GSoC23: Concurrency in ZephyrRTOS

Hello everyone. I am working on a CC1352 firmware for Zephyr. This will be responsible for SVC and AP Bridge role in the Greybus topology that Gbridge currently handles. Zephyr provides a lot of abstractions to write efficient concurrent code. I am going to discuss some of them in this post.


The CC1352 firmware must perform many tasks, such as reading and writing to the greybus node over IEEE802.15.4, reading and writing to Linux Host over UART HDLC, etc. This requires efficient concurrent code.


According to the documentation

A workqueue is a kernel object that uses a dedicated thread to process work items in a first in, first out manner. Each work item is processed by calling the function specified by the work item. A workqueue is typically used by an ISR or a high-priority thread to offload non-urgent processing to a lower-priority thread so it does not impact time-sensitive processing.

While this description makes a work item seem dynamic, I have had some trouble using dynamic work items, namely, the ownership of the work container. Thus, I mostly use a work queue with some form of buffer (ring buffer or message queue).

The kernel defines a work queue, the system work queue, available to any application or kernel code requiring work queue support. Additional work queues should only be defined when submitting new work items to the system work queue is impossible since each new work queue incurs a significant cost in memory footprint. A new work queue can be justified if it is not possible for its work items to co-exist with existing system work queue work items without an unacceptable impact; for example, if the new work items perform blocking operations that would delay other system work queue processing to an unacceptable degree.


This a simple example using a system work queue.

void my_isr(void *arg)
    if (error detected) {

void print_error(struct k_work *item)
    printk("Got error on device\n");

K_WORK_DEFINE(work, print_error);


According to the documentation

A thread is a kernel object that is used for application processing that is too lengthy or too complex to be performed by an ISR.

Zephyr threads are simple to use if you have used system threads for any OS. The stack size needs to be defined in advance. It is also possible to send arguments in the form of void pointers.


Here is a simple example to demonstrate using threads.

#define MY_STACK_SIZE 1024
#define MY_PRIORITY 5

static void my_entry_point(void *p1, void *p2, void *p3) {
    while(1) {
        printk("Hello World");

                my_entry_point, NULL, NULL, NULL,
                MY_PRIORITY, 0, 0);

Messge Queue

According to the documentation

A message queue is a kernel object that implements a simple message queue, allowing threads and ISRs to asynchronously send and receive fixed-size data items.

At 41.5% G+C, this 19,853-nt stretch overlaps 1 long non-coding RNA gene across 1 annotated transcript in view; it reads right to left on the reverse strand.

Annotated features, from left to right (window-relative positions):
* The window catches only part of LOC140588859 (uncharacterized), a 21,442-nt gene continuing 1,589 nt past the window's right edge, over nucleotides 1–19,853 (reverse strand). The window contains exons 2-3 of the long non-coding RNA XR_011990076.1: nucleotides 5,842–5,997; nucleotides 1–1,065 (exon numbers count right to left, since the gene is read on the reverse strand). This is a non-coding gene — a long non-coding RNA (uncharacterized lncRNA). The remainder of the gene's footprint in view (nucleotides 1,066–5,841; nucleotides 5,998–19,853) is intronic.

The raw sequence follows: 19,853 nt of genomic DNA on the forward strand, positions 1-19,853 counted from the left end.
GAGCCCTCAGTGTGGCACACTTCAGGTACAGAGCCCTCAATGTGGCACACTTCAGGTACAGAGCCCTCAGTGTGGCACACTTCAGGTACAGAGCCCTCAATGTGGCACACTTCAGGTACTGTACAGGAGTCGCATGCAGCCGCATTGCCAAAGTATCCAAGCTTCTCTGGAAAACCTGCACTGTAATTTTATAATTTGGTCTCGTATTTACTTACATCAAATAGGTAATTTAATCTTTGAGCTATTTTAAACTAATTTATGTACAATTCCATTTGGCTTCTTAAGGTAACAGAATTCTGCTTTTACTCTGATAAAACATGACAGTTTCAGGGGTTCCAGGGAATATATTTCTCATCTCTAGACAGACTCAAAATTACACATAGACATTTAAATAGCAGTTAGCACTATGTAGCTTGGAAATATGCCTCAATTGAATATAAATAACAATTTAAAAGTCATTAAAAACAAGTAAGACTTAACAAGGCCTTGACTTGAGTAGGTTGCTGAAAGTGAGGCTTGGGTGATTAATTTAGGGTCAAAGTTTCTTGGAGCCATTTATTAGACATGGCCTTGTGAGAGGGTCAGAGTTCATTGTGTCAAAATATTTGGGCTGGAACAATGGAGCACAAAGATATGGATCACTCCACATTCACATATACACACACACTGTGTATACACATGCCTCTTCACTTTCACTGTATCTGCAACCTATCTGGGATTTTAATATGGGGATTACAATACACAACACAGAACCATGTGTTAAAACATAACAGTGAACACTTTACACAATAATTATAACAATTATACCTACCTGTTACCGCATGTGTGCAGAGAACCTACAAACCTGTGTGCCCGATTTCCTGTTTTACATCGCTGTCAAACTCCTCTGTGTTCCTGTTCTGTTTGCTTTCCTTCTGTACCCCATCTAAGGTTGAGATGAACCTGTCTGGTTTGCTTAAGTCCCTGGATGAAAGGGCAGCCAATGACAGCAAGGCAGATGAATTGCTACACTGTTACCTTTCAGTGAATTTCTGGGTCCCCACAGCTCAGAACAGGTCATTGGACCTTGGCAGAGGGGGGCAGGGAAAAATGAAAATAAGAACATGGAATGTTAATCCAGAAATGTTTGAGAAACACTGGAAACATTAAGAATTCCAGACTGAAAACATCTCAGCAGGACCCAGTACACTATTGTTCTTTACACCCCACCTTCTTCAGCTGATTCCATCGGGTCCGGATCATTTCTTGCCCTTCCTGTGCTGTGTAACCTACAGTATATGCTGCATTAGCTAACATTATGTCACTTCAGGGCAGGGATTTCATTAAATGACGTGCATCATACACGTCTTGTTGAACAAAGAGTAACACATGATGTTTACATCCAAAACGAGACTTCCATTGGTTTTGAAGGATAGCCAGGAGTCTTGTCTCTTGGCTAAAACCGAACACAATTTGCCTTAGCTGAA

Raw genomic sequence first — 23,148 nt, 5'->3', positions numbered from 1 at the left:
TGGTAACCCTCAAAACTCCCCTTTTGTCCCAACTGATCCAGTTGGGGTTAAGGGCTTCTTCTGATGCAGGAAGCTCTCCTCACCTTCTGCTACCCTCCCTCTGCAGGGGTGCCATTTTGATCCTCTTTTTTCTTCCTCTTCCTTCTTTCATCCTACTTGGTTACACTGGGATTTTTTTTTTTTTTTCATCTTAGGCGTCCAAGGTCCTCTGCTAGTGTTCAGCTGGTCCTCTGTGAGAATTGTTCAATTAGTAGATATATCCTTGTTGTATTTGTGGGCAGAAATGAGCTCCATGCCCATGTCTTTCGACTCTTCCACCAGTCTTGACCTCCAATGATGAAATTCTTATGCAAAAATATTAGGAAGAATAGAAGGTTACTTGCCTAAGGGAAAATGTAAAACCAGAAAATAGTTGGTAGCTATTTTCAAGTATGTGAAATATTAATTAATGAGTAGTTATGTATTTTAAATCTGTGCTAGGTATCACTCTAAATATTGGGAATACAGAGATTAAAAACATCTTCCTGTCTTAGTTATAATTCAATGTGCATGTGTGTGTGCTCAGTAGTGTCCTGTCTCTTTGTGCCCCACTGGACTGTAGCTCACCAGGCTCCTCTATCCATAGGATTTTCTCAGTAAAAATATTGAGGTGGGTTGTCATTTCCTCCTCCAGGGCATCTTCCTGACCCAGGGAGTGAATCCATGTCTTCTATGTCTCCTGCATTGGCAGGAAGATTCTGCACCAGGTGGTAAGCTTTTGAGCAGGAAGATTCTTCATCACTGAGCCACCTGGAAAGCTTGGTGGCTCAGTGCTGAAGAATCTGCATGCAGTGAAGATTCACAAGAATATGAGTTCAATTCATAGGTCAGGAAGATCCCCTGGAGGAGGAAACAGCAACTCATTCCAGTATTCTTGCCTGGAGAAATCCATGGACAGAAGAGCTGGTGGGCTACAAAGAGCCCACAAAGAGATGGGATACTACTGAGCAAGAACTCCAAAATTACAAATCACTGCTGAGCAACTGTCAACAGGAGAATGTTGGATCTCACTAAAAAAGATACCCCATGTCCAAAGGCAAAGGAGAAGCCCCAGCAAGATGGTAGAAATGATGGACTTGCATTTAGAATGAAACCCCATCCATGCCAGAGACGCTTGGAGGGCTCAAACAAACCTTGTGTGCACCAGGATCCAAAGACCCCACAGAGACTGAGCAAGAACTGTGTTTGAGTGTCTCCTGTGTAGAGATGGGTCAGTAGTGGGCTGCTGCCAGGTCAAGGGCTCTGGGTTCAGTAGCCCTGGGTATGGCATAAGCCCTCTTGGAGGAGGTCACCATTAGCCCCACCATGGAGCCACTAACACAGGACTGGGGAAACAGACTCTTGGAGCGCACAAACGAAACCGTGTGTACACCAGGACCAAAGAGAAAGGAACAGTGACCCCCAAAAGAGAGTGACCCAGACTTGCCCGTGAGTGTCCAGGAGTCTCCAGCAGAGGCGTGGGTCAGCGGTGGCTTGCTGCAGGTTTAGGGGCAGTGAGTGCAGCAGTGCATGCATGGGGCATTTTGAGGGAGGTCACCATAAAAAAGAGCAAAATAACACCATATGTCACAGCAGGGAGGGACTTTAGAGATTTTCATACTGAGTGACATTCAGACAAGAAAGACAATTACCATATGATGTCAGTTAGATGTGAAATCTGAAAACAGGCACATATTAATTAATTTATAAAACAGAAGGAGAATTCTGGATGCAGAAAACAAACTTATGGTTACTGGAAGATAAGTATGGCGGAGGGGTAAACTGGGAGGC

Message queues are thread-safe. This makes them quite attractive for message passing between threads. The API is also simple to understand and use.


Here is a simple example using a message queue.

K_MSGQ_DEFINE(msgq, sizeof(char), 10, 4);

void producer(void) {
    char c = 'a';
    k_msgq_put(&msgq, &c, K_FOREVER);

void main(void) {
    char tx;
    while(k_msgq_get(&msgq, &tx, K_FOREVER) == 0) {
        printk("Got %c", tx);

Ring Buffer

According to the documentation

A ring buffer is a circular buffer, whose contents are stored in first-in-first-out order.

Ring buffers are great for storing variable-length data (such as a stream of bytes). However, it is essential to note that it is not inherently thread-safe. Due to this and the API, I prefer using message queues for fixed-length data.


Here is a simple example using a ring buffer. Note: This example is not thread-safe.

#define RING_BUF_BYTES 1024


void producer(void) {
    uint8_t *data;
    uint32_t len;

    len = ring_buf_put_claim(&ringbuf, &data, RING_BUF_BYTES);
    data[0] = 'a';
    ring_buf_put_finish(&ringbuf, 1);

void consumer(void) {
    uint8_t *data;
    uint32_t len;

    len = ring_buf_get_claim(&ringbuf, &data, RING_BUF_BYTES);
    for(size_t i = 0; i < len; ++i) {
        printk("%c", data[i]);
    ring_buf_get_finish(&ringbuf, len);


According to the documentation

A mutex is a kernel object that implements a traditional reentrant mutex. A mutex allows multiple threads to safely share an associated hardware or software resource by ensuring mutually exclusive access to the resource.

Mutex is required when sharing data between multiple threads. One must be careful when dealing with nested mutex access since it can lead to deadlocks.



k_mutex_lock(&my_mutex, K_FOREVER);
// Do some mutually exclusive

Doubly Linked List

Zephyr has a linked list implementation similar to Linux Kernel. A doubly linked list allows removing node in constant time. Thus it is quite useful for out-of-order processing of data. I am using this for managing in-flight greybus operations.

It is also possible to access the container using SYS_DLIST_CONTAINER macro.


Here is a simple example about doubly linked list.

static sys_dlist_t my_dlist = SYS_DLIST_STATIC_INIT(&my_dlist);

struct my_data {
    sys_dlist_t node;
    int data;

void push(int data) {
    struct my_data *temp = k_malloc(sizeof(struct my_data));
    temp->data = data;
    sys_dlist_append(&my_dlist, temp->node);

void pop(struct my_data *temp) {

void print_data(sys_dnode_t *node) {
    struct my_data *data;
    data = SYS_DLIST_CONTAINER(&my_dlist, data, node);
    printk("Data: %d", data->data);


I hope this post helps in making multi-threading more approachable. While CC1352 is a single-core, multi-threading code can still make the code a lot more readable and performant.

Consider supporting me if you like my work.

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